Chicago Theatre Review
A Hundred Minutes of Confusion
Whatever – The Side Project
Robert Tenges is a well-known, Chicago-based playwright. His works have been produced, not only by the side project theatre company, but all over the city. He’s even seen his plays mounted Off-Broadway. He’s been honored with a Jeff nomination for Best New Work, and he’s written several English adaptions of plays by Chekhov and Buchner. Tenges has even written an original musical for children, commissioned by the Old Town School of Music, so the man knows his stuff. His latest work, however, is disappointing. Instead of focusing his play on one character and/or plot, this story rambles all over the place, trying to cover far too many subjects. The problem is the audience isn’t given enough information or background about any one topic to grab a foothold. We get fragments of scenes or phone conversations that are seemingly already in progress. As a result, it becomes difficult to know precisely what’s really happening to anyone. Much of this play is sparked by what Mr. Tenges has written, but it’s up to the playgoer to connect the dots. This new play is…whatever…
Trying to share what this play is about is confusing and frustrating. There are storylines about abortion, gun control, statutory rape, teenage pregnancy, abortion, anger management, emotional and mental disorders, parenting and divorce, life-threatening diseases, teen relationships with peers, parents and instructors. There’s even the beginnings of a plot dealing with spousal abuse or ill treatment by a date or longterm romantic partner. The difficulty is that there are too many story starters, but none of these topics is thoroughly developed. Viewing this 100 minute one-act is akin to sitting down to a smorgasbord of dramatic possibilities, but being allowed to merely sample each of them.
It also must be said that all of the characters in this play are, to some extent, rather unlikable. Theatergoers would be hard pressed to name one of the seven characters with whom they’d enjoy spending any length of time. There are, however, some fine performances in this production. Rachel, the most likable, relatable character, is played by talented Kristen D’Aurelio. The actress keeps her character natural, totally honest in her portrayal and always audible. Ms. D’Aurelio also fully understands how to effectively make this intimate theatre space her own. The one flaw in the character is her poor judgment in men. She never fully explains, but drops hints about the poor relationships with the scumbags she’s dated. It makes one question whether this pattern of associating with losers is deliberate or merely a coincidence. But Rachel comes off as the play’s protagonist, yet she isn’t given any more stage time than the other characters; and while she seems to be the drama’s one saving grace, it’s not clear how her story will be resolved.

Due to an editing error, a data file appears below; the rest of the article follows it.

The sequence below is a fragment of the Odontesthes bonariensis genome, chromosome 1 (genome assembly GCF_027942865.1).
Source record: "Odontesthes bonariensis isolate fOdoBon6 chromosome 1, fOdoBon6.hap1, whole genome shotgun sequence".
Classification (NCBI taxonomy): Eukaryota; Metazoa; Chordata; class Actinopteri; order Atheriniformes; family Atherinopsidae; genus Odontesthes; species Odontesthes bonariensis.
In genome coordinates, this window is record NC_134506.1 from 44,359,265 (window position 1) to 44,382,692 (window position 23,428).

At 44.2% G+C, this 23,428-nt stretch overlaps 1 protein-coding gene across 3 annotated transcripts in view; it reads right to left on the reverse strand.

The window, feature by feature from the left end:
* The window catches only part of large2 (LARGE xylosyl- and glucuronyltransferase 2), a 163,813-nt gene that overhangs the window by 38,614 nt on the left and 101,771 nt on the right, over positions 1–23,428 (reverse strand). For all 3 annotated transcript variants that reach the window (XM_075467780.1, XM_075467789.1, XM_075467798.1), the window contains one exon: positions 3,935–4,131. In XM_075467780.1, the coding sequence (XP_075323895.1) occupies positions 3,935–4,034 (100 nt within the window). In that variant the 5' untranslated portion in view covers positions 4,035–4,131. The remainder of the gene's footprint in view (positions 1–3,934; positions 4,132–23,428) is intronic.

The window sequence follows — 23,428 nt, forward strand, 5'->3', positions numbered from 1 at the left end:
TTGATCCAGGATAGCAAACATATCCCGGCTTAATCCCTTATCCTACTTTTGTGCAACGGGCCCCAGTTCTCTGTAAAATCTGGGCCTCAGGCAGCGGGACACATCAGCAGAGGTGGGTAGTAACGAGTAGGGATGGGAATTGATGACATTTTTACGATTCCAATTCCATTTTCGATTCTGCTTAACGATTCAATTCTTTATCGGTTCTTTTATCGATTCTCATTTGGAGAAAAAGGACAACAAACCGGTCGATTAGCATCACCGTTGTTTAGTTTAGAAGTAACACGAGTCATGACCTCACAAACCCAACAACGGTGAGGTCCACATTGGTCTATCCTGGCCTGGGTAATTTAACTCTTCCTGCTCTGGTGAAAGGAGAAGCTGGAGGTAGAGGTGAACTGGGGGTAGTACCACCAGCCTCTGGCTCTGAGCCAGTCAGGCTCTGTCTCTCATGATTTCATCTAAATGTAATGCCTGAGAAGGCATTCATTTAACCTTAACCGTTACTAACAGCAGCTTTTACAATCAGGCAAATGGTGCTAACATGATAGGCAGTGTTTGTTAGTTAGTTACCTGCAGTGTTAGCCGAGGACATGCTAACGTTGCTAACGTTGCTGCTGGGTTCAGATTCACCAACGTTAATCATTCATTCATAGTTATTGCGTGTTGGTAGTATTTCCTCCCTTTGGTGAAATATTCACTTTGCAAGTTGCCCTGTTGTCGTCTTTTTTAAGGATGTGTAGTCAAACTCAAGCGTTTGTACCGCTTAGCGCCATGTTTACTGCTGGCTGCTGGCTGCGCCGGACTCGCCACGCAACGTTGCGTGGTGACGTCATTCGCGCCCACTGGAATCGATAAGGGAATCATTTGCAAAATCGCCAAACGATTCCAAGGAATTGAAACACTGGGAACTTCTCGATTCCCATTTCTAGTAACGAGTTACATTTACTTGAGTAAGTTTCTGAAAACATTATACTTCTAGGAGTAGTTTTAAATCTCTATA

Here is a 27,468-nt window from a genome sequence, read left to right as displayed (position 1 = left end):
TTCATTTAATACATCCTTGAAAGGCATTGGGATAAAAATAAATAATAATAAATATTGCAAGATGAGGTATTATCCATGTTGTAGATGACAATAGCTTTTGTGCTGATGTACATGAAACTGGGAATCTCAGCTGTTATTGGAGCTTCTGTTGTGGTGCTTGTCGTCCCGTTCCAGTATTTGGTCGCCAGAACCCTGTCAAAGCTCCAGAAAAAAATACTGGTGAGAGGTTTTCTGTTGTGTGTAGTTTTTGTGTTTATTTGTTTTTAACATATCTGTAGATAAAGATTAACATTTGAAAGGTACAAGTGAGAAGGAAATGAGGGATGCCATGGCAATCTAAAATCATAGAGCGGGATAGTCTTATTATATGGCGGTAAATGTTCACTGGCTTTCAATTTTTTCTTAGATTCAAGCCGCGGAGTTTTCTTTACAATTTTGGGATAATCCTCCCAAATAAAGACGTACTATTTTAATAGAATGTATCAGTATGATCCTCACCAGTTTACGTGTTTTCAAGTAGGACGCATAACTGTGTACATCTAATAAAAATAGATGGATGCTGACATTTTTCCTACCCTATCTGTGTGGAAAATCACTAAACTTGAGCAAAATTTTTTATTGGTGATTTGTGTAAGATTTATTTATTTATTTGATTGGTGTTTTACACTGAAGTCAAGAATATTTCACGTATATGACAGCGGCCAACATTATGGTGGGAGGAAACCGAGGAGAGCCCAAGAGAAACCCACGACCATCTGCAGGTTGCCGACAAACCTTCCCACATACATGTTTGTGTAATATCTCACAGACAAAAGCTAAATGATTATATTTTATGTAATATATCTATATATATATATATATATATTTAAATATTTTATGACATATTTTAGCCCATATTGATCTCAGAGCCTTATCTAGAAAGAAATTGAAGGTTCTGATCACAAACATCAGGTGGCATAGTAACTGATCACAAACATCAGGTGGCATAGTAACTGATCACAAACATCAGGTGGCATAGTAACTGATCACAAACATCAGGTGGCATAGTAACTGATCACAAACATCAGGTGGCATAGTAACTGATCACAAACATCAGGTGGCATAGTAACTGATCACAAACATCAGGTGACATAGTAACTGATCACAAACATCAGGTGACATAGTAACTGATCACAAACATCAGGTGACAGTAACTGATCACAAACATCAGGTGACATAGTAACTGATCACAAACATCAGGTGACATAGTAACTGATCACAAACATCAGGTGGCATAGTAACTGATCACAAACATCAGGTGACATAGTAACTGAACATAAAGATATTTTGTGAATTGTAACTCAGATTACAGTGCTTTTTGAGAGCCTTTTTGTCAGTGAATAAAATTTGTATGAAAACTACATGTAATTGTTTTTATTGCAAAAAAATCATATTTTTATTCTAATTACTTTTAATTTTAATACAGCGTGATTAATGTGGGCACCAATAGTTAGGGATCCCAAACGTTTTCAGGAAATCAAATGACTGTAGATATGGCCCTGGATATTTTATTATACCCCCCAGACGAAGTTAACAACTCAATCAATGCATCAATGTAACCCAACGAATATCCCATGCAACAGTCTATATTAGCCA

As Declan, Columbia College student Aaron Lockman shows a good deal of promise playing one of most unlikable characters in this play. A young man with emotional problems resulting in anger issues, who’s become heavily medicated and verbally abusive to Ivy, his divorced mother (nicely played by Shawna Tucker), Mr. Lockman fights against every stereotype to make this teenager as realistic as possible. Grace Melon also offers some good moments as Chloe, Declan’s foulmouthed teenage girlfriend who, after a two-year affair with Scott (Bryan Breau), one of her school teachers, finds she’s pregnant with his child and wants an abortion. The problem, once again, is that the actress is given too many stories to tell but not enough good material with which to create more than a caricature, despite all Ms. Melon’s best efforts.
Plays that try to cover a wide spectrum of subjects end up glossing over everything and shedding light on nothing. Robert Tenges’ latest play badly needs some rewrites if it’s going to rank up there with his past, highly-praised dramas. There’s too much going on, but not enough stage time is given to any one plot. There’s nary a likable character to be found and, as staged by Adam Webster, the show plods along too slowly. Each scene has the same tempo and feels the same length. Every scene ends in a blackout, followed by a long scene change performed in half-light. The production turns into a play about moving furniture rather than…well, whatever…
Reviewed by Colin Douglas
Presented July 9-August 9 by The Side Project, 1439 W. Jarvis, Chicago.
Tickets are available by calling the box office at 773-340-0140 or by going to www.thesideproject.net.
Additional information about this and other area productions can be found by visiting www.theatreinchicago.com.